Authorities continued to criminalize or otherwise prevent legitimate civil society activities. Repressive legislation, including the NSL and Societies Ordinance, which gave excessive powers to the police to refuse, cancel the registration of or prohibit a society, were used with chilling effects on civil society organizations. More than 100 civil society organizations had been forced to disband or relocate since the enactment of the NSL in July 2020.

Restrictions were imposed on smaller, more informal groups. In June 2022, police reportedly delivered letters to at least five representatives of small civil society groups, including informal Facebook groups and religious networks, warning them to register or risk violating the Societies Ordinance. Five former trustees of the 612 Humanitarian Relief Support Fund, set up to assist participants in the 2019 protests with legal fees and other costs but which closed in 2021, were arrested in May, as well as the former secretary in November, for “colluding with foreign forces” under the NSL. They faced up to 10 years’ imprisonment. In December, all six were found guilty of failing to register the fund under the Societies Ordinance and fined between HKD 2,500 and 4,000 each (approximately USD 321-513).

Attacks on groups operating outside Hong Kong also expanded. In March 2022, the National Security Police sent a letter to the Chief Executive of a UK-based organization, Hong Kong Watch, accusing the group of “jeopardizing national security” by “lobbying foreign countries to impose sanctions” and engaging in “other hostile activities”. The group was accused of violating Article 29 of the NSL which criminalizes “collusion with foreign forces” and asserts extraterritorial jurisdiction. Police also blocked Hong Kong Watch’s website in Hong Kong.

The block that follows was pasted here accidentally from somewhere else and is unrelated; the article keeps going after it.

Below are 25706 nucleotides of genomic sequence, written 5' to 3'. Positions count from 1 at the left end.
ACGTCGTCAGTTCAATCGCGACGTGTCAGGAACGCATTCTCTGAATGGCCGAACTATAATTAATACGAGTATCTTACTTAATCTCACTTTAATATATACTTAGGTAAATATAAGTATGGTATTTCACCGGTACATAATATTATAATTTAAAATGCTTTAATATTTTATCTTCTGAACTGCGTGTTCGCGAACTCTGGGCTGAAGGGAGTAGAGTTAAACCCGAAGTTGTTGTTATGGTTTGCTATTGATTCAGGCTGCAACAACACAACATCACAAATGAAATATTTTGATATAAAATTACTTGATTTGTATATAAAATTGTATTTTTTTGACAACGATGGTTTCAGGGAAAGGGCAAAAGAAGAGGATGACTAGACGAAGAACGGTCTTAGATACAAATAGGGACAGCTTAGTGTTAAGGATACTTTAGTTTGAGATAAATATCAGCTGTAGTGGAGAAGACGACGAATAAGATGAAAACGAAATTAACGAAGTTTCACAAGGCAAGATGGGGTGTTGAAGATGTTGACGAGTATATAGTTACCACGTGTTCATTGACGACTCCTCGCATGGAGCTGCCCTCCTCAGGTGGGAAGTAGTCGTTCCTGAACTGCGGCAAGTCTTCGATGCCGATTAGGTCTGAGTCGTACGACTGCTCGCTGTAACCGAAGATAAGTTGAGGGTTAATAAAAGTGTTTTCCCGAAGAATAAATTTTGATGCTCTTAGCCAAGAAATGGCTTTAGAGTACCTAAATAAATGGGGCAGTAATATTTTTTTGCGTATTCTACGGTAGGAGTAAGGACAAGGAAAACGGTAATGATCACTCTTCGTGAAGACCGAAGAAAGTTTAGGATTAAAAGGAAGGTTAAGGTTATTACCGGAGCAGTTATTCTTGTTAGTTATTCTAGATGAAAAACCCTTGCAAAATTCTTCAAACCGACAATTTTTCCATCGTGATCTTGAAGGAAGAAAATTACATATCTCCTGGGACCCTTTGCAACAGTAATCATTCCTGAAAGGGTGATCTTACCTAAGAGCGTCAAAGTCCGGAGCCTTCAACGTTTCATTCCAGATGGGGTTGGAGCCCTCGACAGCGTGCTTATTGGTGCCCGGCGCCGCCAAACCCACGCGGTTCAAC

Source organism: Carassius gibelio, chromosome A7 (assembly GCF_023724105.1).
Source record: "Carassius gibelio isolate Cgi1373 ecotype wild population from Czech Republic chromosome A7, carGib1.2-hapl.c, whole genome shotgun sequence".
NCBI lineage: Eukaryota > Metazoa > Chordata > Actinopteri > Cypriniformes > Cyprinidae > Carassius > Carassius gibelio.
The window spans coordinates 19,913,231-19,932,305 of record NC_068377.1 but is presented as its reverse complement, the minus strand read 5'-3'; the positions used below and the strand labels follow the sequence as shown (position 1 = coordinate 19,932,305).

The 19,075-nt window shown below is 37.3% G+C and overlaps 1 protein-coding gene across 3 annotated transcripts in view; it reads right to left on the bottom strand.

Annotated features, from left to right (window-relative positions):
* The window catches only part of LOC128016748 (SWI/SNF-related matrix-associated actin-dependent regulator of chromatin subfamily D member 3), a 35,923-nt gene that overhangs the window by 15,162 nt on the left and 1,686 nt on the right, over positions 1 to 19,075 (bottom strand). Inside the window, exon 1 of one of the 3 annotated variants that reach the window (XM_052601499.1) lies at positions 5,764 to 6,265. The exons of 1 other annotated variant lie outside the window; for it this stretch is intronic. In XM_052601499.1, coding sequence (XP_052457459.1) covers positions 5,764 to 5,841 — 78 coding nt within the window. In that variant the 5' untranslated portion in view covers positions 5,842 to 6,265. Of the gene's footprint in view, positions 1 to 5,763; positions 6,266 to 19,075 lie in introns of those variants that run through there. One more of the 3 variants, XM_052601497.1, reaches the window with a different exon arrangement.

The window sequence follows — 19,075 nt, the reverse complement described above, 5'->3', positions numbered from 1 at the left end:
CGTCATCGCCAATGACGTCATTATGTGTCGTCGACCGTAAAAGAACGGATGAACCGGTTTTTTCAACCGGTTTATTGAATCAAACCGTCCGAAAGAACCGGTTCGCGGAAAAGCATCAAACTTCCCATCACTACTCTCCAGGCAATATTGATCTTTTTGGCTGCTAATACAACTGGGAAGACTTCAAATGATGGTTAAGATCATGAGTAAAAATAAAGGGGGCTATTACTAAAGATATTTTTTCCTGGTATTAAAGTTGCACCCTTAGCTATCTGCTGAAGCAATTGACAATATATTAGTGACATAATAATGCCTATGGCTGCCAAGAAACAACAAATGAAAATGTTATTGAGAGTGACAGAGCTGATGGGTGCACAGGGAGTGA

Civil society organizations exercised self- censorship in order to be able to operate and raise funds. Local payment and crowdfunding platforms suspended the fundraising accounts of two groups. One of the platforms told a group that it had taken this action because of the “excessive risks involved” in hosting the account. In a separate case, three activists who had sued the Hong Kong police for ill-treatment during a land rights protest in 2014 reported that their account on an international crowdfunding platform had been removed because it was considered too high risk for the company.

HONG KONG, CHINA – APRIL 07: A passenger wearing a mask walks through the arrivals hall at Hong Kong International Airport amid the coronavirus outbreak on April 7, 2020 in Hong Kong, China. (Photo by Zhang Wei/China News Service via Getty Images)

Press Release

Mask ban in Hong Kong for unauthorized protests is absurd and dangerous

April 9, 2020 – Coronavirus